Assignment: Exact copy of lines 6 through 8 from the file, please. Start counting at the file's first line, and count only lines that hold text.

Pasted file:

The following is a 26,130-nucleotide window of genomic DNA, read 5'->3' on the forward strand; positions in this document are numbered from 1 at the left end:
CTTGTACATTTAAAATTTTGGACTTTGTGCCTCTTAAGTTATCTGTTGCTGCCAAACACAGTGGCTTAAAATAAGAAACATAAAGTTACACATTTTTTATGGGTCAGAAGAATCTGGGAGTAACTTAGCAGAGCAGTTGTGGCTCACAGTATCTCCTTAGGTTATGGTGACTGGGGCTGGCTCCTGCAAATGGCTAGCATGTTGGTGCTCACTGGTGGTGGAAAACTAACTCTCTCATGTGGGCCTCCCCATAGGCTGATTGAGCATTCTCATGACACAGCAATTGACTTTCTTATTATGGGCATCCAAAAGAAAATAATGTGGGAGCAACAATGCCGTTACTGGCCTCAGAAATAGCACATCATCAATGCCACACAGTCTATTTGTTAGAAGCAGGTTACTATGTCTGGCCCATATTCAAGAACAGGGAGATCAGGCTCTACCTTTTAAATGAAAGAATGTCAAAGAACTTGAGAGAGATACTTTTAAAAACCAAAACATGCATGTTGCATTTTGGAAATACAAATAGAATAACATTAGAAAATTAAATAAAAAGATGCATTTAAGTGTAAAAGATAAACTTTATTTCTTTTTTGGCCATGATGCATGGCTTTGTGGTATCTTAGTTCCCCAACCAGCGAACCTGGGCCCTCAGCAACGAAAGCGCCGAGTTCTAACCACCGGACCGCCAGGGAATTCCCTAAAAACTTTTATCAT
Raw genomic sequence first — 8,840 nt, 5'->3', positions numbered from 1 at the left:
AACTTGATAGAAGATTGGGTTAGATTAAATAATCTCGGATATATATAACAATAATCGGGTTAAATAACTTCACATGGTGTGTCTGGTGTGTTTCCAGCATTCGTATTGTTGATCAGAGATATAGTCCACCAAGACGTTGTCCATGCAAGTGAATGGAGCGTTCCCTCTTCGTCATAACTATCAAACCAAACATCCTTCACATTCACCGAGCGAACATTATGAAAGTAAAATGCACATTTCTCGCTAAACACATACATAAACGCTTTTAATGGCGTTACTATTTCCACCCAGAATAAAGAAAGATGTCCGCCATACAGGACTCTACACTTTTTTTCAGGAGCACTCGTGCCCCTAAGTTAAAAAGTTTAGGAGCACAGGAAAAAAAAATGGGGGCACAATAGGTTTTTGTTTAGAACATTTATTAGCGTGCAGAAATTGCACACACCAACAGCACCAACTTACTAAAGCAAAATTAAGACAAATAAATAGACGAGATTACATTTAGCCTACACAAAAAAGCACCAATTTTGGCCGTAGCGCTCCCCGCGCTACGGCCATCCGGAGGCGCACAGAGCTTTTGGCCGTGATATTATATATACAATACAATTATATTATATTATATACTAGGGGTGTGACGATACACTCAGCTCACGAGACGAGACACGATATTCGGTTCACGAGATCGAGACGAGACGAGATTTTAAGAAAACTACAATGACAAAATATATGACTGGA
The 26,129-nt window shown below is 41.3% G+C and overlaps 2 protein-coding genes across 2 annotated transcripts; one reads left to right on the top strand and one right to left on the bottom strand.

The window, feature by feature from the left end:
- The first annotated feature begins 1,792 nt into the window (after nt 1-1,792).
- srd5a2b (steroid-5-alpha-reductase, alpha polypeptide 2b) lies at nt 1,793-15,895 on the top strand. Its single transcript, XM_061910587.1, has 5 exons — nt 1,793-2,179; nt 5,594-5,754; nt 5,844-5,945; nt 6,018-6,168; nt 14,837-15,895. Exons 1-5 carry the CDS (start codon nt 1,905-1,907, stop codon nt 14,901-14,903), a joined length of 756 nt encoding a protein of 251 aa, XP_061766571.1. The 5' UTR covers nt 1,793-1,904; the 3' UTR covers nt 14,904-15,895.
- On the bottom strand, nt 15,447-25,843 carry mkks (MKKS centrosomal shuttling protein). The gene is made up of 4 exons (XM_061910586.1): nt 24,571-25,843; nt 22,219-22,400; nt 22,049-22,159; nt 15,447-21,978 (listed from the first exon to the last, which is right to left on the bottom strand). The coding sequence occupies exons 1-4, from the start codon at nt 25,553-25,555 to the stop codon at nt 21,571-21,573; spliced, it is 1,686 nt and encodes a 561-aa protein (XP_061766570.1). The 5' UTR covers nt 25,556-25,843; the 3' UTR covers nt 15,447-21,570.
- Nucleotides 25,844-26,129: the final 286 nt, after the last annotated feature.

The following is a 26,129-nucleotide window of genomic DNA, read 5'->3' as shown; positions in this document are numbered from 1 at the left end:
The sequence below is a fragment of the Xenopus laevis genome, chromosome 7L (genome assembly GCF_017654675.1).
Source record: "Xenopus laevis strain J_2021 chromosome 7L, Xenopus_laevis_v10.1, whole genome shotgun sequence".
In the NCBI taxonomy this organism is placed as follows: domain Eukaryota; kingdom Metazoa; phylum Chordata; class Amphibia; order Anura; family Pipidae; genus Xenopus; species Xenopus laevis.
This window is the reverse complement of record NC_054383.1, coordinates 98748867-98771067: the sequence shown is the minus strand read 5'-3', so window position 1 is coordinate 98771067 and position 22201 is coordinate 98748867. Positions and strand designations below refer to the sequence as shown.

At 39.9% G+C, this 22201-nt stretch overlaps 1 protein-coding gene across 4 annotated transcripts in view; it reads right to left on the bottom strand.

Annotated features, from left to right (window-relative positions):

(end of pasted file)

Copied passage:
The window, feature by feature from the left end:
- The first annotated feature begins 1,792 nt into the window (after nt 1-1,792).
- srd5a2b (steroid-5-alpha-reductase, alpha polypeptide 2b) lies at nt 1,793-15,895 on the top strand. Its single transcript, XM_061910587.1, has 5 exons — nt 1,793-2,179; nt 5,594-5,754; nt 5,844-5,945; nt 6,018-6,168; nt 14,837-15,895. Exons 1-5 carry the CDS (start codon nt 1,905-1,907, stop codon nt 14,901-14,903), a joined length of 756 nt encoding a protein of 251 aa, XP_061766571.1. The 5' UTR covers nt 1,793-1,904; the 3' UTR covers nt 14,904-15,895.